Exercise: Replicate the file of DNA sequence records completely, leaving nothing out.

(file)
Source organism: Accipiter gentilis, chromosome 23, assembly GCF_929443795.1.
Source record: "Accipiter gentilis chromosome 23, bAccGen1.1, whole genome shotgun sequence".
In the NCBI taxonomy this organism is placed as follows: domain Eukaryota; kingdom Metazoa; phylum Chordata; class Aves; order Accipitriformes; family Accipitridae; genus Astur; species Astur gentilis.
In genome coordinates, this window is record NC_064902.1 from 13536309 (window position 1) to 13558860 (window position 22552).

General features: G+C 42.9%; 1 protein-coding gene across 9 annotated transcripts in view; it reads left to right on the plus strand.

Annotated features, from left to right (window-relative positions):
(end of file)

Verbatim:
Source organism: Accipiter gentilis, chromosome 23, assembly GCF_929443795.1.
Source record: "Accipiter gentilis chromosome 23, bAccGen1.1, whole genome shotgun sequence".
In the NCBI taxonomy this organism is placed as follows: domain Eukaryota; kingdom Metazoa; phylum Chordata; class Aves; order Accipitriformes; family Accipitridae; genus Astur; species Astur gentilis.
In genome coordinates, this window is record NC_064902.1 from 13536309 (window position 1) to 13558860 (window position 22552).

General features: G+C 42.9%; 1 protein-coding gene across 9 annotated transcripts in view; it reads left to right on the plus strand.

Annotated features, from left to right (window-relative positions):